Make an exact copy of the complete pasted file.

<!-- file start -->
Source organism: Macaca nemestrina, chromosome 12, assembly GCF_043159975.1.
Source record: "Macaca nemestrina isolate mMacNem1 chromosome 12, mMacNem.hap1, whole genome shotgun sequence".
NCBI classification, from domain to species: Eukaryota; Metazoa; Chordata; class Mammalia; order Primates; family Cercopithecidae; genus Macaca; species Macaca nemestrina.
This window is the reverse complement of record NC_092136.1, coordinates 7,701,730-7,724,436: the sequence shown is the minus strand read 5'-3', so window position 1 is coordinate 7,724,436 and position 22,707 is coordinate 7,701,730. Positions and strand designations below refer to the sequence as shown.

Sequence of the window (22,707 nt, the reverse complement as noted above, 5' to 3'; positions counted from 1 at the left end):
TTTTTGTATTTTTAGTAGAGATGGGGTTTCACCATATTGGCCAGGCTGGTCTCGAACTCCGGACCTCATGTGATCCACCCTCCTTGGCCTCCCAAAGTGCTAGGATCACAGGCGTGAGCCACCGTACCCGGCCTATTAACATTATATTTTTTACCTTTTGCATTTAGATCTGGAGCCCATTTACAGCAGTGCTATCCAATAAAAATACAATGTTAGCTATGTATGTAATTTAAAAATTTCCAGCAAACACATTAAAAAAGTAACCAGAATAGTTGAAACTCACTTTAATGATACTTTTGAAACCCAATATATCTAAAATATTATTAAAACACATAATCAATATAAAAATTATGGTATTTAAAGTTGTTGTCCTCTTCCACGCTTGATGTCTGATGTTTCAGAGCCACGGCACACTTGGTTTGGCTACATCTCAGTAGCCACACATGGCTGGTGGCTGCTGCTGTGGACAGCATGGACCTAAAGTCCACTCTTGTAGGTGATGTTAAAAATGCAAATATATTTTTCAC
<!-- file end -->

Source organism: Macaca nemestrina, chromosome 12, assembly GCF_043159975.1.
Source record: "Macaca nemestrina isolate mMacNem1 chromosome 12, mMacNem.hap1, whole genome shotgun sequence".
NCBI classification, from domain to species: Eukaryota; Metazoa; Chordata; class Mammalia; order Primates; family Cercopithecidae; genus Macaca; species Macaca nemestrina.
This window is the reverse complement of record NC_092136.1, coordinates 7,701,730-7,724,436: the sequence shown is the minus strand read 5'-3', so window position 1 is coordinate 7,724,436 and position 22,707 is coordinate 7,701,730. Positions and strand designations below refer to the sequence as shown.

Sequence of the window (22,707 nt, the reverse complement as noted above, 5' to 3'; positions counted from 1 at the left end):
TTTTTGTATTTTTAGTAGAGATGGGGTTTCACCATATTGGCCAGGCTGGTCTCGAACTCCGGACCTCATGTGATCCACCCTCCTTGGCCTCCCAAAGTGCTAGGATCACAGGCGTGAGCCACCGTACCCGGCCTATTAACATTATATTTTTTACCTTTTGCATTTAGATCTGGAGCCCATTTACAGCAGTGCTATCCAATAAAAATACAATGTTAGCTATGTATGTAATTTAAAAATTTCCAGCAAACACATTAAAAAAGTAACCAGAATAGTTGAAACTCACTTTAATGATACTTTTGAAACCCAATATATCTAAAATATTATTAAAACACATAATCAATATAAAAATTATGGTATTTAAAGTTGTTGTCCTCTTCCACGCTTGATGTCTGATGTTTCAGAGCCACGGCACACTTGGTTTGGCTACATCTCAGTAGCCACACATGGCTGGTGGCTGCTGCTGTGGACAGCATGGACCTAAAGTCCACTCTTGTAGGTGATGTTAAAAATGCAAATATATTTTTCAC